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The Social Network

A 2010 movie directed by David Fincher.

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A Quick Tip by Count_Orlok_22

  • Apr 19, 2011
I'm still a little surprised at the amount of acclaim that has been heaped onto this film. Personally, while I did find it to be well acted and very well directed, I just was never that taken with the story or the way that it was being told. I can't claim to know Mark Zuckerberg, nor can I claim to know much about the foundation of Facebook, but this film is told from an angle that is designed to be more dramatic and to a certain extent unflattering. This aside, I prefer David Fincher's earlier films which were more grounded in characterization and seemed to have better pacing. Here the film feels at times quite slow and others quite rushed. One thing that I did love about this film was the innovative score created by Trent Reznor and Atticus Ross.
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April 20, 2011
There's a reason as to why it is told to be more dramatic... because the ACTUAL story of Facebook is boring. Aaron Sorkin, upon writing the screenplay said he pretty much made it up... and it's no secret that he did. It draws on certain actual events but, for the most part neither Sorkin nor Fincher said the movie was supposed to be about the making of Facebook. So they did something dramatic with it instead.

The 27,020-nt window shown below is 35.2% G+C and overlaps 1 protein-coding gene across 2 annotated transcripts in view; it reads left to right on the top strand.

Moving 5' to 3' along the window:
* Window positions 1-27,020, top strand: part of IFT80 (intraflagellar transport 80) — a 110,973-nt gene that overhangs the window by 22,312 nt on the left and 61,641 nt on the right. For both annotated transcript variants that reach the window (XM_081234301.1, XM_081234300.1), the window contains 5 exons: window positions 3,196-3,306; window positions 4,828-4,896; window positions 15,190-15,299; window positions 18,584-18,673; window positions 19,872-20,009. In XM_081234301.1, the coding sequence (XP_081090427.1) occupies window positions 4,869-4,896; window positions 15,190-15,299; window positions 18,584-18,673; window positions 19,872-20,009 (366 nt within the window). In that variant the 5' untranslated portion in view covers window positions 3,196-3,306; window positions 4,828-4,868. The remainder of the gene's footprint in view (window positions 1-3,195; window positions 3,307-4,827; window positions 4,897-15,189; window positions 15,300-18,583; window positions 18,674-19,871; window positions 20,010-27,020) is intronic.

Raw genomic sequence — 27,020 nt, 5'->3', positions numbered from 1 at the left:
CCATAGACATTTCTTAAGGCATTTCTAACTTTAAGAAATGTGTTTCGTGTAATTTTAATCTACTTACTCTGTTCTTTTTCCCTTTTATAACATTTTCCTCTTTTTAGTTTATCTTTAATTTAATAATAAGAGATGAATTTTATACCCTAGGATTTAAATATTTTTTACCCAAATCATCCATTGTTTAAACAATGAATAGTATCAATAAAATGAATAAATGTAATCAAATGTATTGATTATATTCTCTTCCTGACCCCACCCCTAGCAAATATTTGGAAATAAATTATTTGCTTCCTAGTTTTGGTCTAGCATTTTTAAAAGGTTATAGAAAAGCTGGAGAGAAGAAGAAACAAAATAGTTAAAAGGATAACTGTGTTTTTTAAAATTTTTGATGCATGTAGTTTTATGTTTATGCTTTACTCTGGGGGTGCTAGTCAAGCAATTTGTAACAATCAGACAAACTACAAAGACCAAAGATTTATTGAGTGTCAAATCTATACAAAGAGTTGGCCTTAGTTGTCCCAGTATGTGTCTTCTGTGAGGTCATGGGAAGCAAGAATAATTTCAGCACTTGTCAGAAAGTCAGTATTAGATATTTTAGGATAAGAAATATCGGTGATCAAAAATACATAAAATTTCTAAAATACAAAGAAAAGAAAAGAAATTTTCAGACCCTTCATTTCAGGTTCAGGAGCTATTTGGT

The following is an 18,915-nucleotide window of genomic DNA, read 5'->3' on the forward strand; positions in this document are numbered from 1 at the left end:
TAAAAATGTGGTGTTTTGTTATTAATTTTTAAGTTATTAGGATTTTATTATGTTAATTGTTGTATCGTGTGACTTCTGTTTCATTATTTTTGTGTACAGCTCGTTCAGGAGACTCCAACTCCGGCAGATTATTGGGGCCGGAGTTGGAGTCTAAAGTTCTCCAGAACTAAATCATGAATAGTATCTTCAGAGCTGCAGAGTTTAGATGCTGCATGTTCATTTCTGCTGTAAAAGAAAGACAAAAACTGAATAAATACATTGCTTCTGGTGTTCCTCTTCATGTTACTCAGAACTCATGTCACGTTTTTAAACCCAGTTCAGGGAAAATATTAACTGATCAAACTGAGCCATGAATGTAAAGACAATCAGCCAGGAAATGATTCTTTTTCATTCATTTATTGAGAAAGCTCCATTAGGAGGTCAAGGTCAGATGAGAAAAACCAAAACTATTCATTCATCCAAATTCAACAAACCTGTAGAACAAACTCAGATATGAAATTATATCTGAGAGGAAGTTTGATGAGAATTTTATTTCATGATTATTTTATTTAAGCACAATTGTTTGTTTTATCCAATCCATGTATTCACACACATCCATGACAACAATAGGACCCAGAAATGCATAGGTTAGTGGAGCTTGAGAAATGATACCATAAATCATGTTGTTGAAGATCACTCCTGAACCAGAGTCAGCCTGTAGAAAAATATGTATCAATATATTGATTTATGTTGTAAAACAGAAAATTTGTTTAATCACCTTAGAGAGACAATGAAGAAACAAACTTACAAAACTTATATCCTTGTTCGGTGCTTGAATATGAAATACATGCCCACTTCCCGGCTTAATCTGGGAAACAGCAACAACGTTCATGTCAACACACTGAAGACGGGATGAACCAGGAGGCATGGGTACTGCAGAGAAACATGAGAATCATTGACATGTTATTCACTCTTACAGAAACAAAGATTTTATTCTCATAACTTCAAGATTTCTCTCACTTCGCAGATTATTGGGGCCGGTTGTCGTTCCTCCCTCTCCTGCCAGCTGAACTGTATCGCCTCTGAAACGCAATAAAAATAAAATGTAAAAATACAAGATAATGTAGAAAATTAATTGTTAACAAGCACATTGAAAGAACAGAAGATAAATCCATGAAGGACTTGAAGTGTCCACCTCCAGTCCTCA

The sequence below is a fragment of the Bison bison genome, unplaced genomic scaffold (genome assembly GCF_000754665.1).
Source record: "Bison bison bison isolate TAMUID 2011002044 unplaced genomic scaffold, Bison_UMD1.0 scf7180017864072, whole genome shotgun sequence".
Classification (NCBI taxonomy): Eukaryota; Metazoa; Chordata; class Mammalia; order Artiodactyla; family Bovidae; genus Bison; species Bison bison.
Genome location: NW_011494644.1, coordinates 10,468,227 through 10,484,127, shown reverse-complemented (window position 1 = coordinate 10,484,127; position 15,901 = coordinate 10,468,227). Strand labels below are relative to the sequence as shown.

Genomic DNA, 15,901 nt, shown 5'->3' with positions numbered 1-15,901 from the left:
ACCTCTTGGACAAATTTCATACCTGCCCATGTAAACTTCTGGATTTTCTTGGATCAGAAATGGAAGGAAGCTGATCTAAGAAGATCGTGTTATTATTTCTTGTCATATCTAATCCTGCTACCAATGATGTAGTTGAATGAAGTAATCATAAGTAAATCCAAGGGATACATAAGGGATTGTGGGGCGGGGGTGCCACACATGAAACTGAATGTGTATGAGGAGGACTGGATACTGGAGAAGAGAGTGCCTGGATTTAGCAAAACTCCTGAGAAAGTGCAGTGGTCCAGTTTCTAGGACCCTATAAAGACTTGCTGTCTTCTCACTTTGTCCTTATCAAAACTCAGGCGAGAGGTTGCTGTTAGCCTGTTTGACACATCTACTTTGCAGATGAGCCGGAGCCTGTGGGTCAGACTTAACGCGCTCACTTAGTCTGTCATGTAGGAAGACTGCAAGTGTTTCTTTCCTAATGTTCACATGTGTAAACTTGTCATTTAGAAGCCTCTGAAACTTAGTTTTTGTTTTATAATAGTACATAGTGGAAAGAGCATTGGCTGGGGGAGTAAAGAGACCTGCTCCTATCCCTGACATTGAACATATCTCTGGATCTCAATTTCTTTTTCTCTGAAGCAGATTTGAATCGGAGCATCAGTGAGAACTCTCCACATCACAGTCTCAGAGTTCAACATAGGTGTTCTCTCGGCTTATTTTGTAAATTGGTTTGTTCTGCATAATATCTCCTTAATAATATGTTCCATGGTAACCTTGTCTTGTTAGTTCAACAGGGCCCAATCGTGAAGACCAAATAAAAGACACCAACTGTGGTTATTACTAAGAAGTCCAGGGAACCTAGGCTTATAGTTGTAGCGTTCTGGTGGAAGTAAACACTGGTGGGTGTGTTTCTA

As for unflattering, though... if you've ever seen any interview with Mark Zuckerberg at all... this film makes him seem far more interesting. The REAL Mark Zuckerberg is, for the most part, boring as hell.  Likewise, Mark Zuckerberg said he rather enjoyed the film.  It wasn't actually made to give the impression that Zuckerberg is a dick or anything like that.  It was actually just about greed and betrayal if anything.  
April 20, 2011
It was too "drama" and "fake" for me. I could tell that they were trying to spice up a rather boring story. They tried just too hard. :-P
April 20, 2011
good points, Sean. I remember the same done with Secretariat, making a story where there should be none. I thought that was a decent film.
April 20, 2011
But that's exactly my point. If the origins of Facebook aren't dramatic enough, so much so that they have to exaggerate and invent conflicts in order to make it interesting, then the film shouldn't have been about Facebook. Sorkin and Fincher could have easily made this film with all of the same characters and events but not about Facebook. My point is that they used the phenomenon of Facebook for the sake of commercial visibility rather than telling the story accurately when instead they could have created a piece of fiction that acknowledged it was fiction and still told the same story that we ended up seeing on screen.